Each holiday season, Diablo Magazine (Walnut Creek, California) recognizes a few East Bay residents who gave selflessly. These do-gooders are honored for changing the community for the better—whether it’s collecting clothes for the needy, feeding the hungry, or volunteering tirelessly. (The article, "Threads of Hope", was written/edited by Peter Crooks, who will be heavily paraphrased and hacked up in this post. Love ya, Pete!) I was honored to be asked by Art Director, Roger Gurbani to shoot this.
Conner's "White Pony Express" distributes food to the needy that supermarkets would otherwise be throwing away. To distribute the food, White Pony Express has created an impressive and intricately organized system. Goods are separated by each shelter’s needs. Some facilities don’t have a kitchen, so they prefer premade sandwiches and food that doesn’t require on-site prep. Other locations need fresh produce and dairy products, so White Pony Express makes sure those items are delivered in refrigerated trucks. Conner is a former psychologist and leader of Sufism Reoriented, a spiritual order headquartered in Walnut Creek. She created White Pony Express in 2013, as her city was planning its centennial anniversary for the following year. :::: Carol's calm, quiet demeanor on set was such a contrast to her ambitiously aggressive mission.
After moving into Walnut Creek’s Rossmoor retirement community, Smith was dismayed to learn that some of the residents occasionally found themselves in dire financial straits. So five years ago, he launched the Rossmoor Fund to help his neighbors deal with unexpected emergencies. The fund also provides legal seminars to help seniors with a range of issues, including learning about elder abuse. :::: David was ever so humble - shrugging off all his accomplishments, including rounding up support and opening up the first library in San Ramon. I was flattered to learn later that this was the best shot of himself he'd ever seen. :-)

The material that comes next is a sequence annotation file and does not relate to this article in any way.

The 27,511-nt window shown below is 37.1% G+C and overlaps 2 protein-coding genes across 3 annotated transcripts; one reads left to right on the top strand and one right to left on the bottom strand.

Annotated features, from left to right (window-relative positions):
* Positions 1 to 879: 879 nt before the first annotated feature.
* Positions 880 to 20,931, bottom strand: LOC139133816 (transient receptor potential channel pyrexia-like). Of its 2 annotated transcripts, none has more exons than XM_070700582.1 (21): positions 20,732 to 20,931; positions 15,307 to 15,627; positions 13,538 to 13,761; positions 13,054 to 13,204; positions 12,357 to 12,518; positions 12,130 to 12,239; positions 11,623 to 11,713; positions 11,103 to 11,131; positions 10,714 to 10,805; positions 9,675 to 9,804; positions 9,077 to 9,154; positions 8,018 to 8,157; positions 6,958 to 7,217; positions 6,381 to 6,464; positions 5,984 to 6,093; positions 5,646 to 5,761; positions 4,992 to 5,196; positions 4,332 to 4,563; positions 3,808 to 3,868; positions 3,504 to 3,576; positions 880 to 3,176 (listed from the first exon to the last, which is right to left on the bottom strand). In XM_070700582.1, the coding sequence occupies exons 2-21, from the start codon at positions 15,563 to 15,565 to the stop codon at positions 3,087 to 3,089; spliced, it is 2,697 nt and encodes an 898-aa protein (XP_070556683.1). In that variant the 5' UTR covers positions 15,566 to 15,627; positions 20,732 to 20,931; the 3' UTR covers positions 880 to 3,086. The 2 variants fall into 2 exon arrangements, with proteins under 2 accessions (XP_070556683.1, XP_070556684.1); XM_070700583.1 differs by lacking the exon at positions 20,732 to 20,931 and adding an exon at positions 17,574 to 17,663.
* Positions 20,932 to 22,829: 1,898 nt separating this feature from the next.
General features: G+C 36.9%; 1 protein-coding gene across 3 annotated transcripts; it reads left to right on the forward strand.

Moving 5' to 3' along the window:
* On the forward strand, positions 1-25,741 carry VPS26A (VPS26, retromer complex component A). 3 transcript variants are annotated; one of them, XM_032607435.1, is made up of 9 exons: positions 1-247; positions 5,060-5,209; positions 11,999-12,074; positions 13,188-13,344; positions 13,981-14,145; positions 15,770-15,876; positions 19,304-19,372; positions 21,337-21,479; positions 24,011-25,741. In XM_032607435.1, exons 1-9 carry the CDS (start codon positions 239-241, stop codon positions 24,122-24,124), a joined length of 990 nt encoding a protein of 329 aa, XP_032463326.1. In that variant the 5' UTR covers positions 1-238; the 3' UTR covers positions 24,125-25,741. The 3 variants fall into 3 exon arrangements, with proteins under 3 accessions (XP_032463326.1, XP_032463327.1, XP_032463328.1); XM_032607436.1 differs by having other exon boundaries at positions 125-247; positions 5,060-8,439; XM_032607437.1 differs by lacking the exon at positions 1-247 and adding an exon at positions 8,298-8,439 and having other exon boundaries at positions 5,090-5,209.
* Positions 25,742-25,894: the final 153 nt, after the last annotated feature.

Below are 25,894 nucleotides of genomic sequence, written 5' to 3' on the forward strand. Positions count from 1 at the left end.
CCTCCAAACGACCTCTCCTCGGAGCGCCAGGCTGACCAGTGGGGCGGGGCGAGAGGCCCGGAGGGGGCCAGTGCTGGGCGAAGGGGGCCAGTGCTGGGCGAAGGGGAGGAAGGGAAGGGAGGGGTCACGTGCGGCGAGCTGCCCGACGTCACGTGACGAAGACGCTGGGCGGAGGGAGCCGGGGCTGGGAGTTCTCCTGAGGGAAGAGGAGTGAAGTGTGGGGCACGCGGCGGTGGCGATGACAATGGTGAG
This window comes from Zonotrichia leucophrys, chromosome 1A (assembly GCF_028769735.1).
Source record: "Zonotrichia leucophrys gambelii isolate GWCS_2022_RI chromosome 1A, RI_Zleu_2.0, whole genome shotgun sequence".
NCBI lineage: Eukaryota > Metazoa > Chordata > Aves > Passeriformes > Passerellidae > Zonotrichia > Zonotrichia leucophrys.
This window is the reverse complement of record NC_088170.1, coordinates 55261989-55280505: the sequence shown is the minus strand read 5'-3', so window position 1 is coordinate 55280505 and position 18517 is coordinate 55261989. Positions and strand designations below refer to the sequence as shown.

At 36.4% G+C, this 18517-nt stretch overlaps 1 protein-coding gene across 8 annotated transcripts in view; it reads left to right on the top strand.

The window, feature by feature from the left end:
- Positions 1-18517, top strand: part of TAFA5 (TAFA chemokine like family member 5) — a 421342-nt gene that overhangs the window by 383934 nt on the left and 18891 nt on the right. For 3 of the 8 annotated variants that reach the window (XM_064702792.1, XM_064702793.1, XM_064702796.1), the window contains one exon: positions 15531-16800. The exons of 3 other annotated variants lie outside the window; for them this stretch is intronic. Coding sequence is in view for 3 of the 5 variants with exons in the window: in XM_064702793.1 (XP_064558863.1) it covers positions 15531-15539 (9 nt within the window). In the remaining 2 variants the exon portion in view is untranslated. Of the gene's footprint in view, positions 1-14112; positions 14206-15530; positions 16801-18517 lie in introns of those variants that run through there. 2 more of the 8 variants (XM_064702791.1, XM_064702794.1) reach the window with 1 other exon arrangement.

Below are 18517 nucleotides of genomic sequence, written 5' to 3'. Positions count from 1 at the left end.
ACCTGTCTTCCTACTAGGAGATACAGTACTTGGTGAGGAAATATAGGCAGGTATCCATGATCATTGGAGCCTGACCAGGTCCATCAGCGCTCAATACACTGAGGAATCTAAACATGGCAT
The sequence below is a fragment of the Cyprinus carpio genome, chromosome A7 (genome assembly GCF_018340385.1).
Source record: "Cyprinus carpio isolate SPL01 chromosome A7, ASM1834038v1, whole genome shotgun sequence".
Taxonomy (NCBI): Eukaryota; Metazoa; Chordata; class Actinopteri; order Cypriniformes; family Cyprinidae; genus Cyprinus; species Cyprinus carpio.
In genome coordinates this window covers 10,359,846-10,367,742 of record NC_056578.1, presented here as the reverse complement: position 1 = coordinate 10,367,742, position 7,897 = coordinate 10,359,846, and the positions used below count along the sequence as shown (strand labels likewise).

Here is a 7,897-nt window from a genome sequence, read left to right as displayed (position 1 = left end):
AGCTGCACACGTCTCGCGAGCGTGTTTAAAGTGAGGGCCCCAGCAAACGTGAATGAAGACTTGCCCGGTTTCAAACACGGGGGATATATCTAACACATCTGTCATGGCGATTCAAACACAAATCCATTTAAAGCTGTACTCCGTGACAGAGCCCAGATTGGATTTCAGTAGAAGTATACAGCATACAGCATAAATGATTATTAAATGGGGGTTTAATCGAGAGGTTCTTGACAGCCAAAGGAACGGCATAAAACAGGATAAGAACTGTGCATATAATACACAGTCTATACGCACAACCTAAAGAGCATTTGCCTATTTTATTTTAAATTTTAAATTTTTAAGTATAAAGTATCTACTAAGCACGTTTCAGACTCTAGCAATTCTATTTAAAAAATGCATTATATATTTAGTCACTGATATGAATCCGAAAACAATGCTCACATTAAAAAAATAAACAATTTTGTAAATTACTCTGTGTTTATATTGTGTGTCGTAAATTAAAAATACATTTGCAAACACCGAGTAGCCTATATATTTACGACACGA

Thousands of families have benefited from the efforts of The Taylor Family Foundation, which Taylor and her late husband, Barry, cofounded to help families affected by pediatric AIDS. Beginning with a Day in the Park fundraiser held in their Lafayette backyard in 1990, the foundation has raised more money and helped more kids each year. In 2001, the foundation helped implement the creation of Camp Arroyo, a state-of-the-art facility in Livermore that offers free summer camp programs to children with a wide range of serious illnesses and disabilities. She even has a sleep-away Celiac Camp program - catering to the kid's sensitive dietary needs. :::: As with the other award recipients, Elaine was only interested in the attention the award brought to her programs, not so much herself. But she was a delight to behold. Kind, kind, soul.
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